for loop over input lines

Do it this way instead:

while IFS= read -r fecha; do
    echo $fecha
done < <(xml2 < podcast | egrep "pubDate" | grep -Po "(?<=\=).*")

Bash will separate "words" to loop through by characters in the Internal Field Separator ($IFS). You can temporarily disable this behavior by setting IFS to nothing for the duration of the read command. The pattern above will always loop line-by-line.

<(command) makes the output of a command look like a real file, which we then redirect into our read loop.

$ while IFS= read -r line; do echo $line; done < <(cat ./test.input)
Fri, 22 Jan 2016 17:56:29 +0100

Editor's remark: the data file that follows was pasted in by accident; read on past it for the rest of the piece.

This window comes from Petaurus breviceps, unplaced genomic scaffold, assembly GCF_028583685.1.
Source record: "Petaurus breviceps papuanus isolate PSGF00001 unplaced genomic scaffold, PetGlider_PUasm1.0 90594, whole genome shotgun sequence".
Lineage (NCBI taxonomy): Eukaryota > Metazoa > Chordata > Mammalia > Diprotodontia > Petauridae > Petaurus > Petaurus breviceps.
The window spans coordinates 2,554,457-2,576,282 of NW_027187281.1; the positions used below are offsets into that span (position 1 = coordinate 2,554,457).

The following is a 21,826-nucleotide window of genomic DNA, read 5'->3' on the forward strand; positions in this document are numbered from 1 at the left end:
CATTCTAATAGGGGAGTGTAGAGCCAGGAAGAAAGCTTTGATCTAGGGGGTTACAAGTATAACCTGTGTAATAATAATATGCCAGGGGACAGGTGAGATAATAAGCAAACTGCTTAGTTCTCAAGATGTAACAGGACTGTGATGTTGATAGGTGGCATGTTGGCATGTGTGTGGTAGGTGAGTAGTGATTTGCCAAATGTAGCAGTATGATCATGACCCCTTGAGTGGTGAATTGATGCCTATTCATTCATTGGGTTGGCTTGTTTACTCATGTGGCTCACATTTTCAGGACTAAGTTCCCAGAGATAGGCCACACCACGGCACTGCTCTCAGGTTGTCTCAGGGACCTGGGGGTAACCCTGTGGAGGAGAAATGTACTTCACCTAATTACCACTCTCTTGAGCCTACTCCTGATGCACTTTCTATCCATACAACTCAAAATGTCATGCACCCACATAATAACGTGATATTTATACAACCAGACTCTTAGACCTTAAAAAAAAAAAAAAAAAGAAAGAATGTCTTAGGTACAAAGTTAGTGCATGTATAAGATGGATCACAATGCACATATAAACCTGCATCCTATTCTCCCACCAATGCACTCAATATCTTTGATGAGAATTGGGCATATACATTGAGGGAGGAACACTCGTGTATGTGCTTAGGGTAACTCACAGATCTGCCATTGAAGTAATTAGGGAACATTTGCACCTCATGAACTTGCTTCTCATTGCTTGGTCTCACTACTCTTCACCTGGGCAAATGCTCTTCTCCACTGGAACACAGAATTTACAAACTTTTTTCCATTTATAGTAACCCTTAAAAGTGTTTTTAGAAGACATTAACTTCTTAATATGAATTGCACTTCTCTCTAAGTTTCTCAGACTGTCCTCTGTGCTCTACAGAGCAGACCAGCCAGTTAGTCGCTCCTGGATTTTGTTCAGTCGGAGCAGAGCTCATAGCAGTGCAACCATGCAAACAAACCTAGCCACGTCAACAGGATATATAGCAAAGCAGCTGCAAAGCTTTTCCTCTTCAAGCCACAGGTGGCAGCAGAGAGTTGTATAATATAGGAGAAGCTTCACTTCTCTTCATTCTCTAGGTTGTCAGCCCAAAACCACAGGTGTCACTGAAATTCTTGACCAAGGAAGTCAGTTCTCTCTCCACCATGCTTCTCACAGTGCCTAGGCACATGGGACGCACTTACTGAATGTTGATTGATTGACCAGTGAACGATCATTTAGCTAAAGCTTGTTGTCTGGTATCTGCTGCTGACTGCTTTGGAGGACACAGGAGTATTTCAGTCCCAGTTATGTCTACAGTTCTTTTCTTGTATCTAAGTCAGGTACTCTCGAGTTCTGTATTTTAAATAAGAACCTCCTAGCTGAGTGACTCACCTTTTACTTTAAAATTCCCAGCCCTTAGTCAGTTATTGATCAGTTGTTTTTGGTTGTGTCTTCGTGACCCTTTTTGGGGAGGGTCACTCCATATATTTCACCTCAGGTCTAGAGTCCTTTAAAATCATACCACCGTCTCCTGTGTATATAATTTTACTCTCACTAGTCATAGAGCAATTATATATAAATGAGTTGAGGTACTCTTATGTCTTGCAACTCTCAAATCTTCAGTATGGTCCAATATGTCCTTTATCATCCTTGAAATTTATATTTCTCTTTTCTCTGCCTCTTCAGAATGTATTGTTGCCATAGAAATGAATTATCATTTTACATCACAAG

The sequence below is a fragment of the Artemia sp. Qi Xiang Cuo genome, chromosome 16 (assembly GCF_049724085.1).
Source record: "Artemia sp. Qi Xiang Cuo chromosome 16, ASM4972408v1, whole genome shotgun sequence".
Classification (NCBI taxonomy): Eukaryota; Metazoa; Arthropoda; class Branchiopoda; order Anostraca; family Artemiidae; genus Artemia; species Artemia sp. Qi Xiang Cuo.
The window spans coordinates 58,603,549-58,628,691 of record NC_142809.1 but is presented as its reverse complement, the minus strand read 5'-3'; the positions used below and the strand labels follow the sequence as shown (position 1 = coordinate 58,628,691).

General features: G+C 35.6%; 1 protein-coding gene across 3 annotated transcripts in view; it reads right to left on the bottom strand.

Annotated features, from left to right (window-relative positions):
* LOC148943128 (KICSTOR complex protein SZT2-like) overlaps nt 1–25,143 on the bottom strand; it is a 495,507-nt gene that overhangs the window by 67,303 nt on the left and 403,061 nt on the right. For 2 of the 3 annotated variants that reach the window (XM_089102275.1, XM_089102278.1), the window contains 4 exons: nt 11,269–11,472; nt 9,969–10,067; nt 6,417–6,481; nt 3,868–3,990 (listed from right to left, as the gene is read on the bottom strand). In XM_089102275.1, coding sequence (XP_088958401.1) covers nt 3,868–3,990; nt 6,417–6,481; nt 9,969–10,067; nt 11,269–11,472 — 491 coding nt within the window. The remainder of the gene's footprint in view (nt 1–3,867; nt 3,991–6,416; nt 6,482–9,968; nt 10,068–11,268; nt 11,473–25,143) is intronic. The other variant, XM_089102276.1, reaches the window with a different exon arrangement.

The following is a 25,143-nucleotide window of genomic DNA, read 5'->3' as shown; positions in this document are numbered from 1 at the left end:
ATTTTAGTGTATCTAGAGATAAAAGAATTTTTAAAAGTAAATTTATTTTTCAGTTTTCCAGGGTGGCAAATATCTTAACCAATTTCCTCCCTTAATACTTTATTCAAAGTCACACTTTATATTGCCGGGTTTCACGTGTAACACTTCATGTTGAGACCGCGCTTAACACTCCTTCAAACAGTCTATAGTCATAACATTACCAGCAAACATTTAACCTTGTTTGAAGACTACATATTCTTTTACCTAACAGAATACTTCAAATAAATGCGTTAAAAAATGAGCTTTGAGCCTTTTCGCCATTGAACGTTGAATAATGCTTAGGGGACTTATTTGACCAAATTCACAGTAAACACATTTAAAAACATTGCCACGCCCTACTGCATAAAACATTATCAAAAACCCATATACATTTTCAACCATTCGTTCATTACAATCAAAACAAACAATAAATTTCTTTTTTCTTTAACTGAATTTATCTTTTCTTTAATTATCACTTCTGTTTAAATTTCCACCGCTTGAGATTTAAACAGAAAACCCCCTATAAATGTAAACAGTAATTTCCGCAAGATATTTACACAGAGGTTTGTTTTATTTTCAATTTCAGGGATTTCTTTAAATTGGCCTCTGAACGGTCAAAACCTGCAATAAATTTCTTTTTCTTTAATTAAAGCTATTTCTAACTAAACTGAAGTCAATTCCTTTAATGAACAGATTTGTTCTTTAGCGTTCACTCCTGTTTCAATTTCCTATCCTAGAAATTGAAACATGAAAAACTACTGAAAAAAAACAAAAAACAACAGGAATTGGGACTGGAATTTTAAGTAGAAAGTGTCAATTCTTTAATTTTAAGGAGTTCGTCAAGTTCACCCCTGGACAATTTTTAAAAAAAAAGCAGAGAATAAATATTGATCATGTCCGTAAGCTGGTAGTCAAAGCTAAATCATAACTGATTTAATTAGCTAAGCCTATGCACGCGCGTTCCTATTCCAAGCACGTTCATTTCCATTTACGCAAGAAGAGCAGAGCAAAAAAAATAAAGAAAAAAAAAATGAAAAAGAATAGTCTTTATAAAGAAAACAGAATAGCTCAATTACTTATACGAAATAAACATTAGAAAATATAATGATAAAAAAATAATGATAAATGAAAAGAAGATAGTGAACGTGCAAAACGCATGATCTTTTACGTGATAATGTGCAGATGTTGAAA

Sun, 13 Dec 2015 18:33:02 +0100
Wed, 18 Nov 2015 15:27:43 +0100

xml2 < date_list | egrep "pubDate" | grep -Po "(?<=\=).*" \
| while read L
    echo $L

read breaks on lines, and doesn't split words unless asked. :-)

However, tackling XML with regular expressions is bringing a knife to a gunfight. It's very easy to construct valid XML that the above pipeline will either miss, or capture incorrectly.

If you deal with much XML, you really want to get comfortable with a SAX parser.